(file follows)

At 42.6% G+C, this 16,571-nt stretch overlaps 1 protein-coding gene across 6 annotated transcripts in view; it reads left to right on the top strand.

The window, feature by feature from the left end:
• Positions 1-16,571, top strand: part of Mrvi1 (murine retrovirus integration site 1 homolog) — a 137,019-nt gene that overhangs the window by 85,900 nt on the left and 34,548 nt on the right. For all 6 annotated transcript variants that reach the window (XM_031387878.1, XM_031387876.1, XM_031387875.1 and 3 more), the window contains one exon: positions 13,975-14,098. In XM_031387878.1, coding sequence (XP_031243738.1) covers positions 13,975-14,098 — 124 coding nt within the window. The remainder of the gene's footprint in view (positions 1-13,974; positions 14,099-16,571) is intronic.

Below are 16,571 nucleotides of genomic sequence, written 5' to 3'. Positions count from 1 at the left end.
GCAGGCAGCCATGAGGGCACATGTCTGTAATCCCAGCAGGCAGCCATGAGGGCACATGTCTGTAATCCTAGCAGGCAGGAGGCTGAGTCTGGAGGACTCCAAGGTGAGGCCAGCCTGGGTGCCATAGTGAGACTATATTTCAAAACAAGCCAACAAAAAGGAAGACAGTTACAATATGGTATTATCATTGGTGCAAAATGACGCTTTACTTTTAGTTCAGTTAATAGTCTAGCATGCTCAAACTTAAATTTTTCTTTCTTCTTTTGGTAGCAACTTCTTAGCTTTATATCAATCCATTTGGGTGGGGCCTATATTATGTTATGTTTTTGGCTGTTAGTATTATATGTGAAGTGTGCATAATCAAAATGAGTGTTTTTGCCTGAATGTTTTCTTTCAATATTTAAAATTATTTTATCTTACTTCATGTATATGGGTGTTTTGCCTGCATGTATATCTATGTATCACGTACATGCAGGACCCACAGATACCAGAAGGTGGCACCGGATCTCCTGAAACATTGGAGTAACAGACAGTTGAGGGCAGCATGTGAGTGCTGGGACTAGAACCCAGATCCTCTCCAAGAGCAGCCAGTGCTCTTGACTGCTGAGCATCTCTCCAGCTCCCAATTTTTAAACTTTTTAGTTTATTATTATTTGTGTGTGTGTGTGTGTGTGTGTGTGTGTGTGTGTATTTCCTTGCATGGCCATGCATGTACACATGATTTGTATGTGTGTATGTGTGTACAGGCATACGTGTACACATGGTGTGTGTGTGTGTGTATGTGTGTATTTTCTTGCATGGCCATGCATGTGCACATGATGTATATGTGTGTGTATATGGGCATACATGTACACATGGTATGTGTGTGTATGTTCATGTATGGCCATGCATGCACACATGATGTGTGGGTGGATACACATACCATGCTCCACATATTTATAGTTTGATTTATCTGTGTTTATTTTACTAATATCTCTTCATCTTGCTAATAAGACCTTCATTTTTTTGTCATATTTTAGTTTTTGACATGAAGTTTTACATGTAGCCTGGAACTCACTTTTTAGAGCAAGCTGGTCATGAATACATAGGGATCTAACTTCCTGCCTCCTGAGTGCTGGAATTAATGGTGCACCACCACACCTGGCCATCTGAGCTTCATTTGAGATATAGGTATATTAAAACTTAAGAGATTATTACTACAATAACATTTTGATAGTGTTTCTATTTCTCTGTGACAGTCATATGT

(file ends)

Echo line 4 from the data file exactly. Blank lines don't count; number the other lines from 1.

Below are 16,571 nucleotides of genomic sequence, written 5' to 3'. Positions count from 1 at the left end.